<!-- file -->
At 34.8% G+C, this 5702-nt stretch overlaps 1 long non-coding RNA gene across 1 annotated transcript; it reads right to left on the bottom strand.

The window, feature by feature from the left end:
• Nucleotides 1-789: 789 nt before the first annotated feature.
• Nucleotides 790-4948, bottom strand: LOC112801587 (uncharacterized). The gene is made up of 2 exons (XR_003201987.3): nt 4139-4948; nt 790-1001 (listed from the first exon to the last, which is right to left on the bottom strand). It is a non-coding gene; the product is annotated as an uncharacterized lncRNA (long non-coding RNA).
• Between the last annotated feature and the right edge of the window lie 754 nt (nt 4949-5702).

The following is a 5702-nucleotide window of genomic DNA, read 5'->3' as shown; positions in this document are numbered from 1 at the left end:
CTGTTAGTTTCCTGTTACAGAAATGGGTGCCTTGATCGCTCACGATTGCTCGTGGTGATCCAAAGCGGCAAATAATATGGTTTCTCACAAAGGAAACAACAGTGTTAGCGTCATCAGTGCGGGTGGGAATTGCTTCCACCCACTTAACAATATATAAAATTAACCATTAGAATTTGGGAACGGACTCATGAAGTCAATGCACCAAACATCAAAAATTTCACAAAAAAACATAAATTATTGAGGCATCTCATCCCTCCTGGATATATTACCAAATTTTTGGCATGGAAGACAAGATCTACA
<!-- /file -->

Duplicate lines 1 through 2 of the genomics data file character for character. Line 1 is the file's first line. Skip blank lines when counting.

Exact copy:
At 34.8% G+C, this 5702-nt stretch overlaps 1 long non-coding RNA gene across 1 annotated transcript; it reads right to left on the bottom strand.

The window, feature by feature from the left end: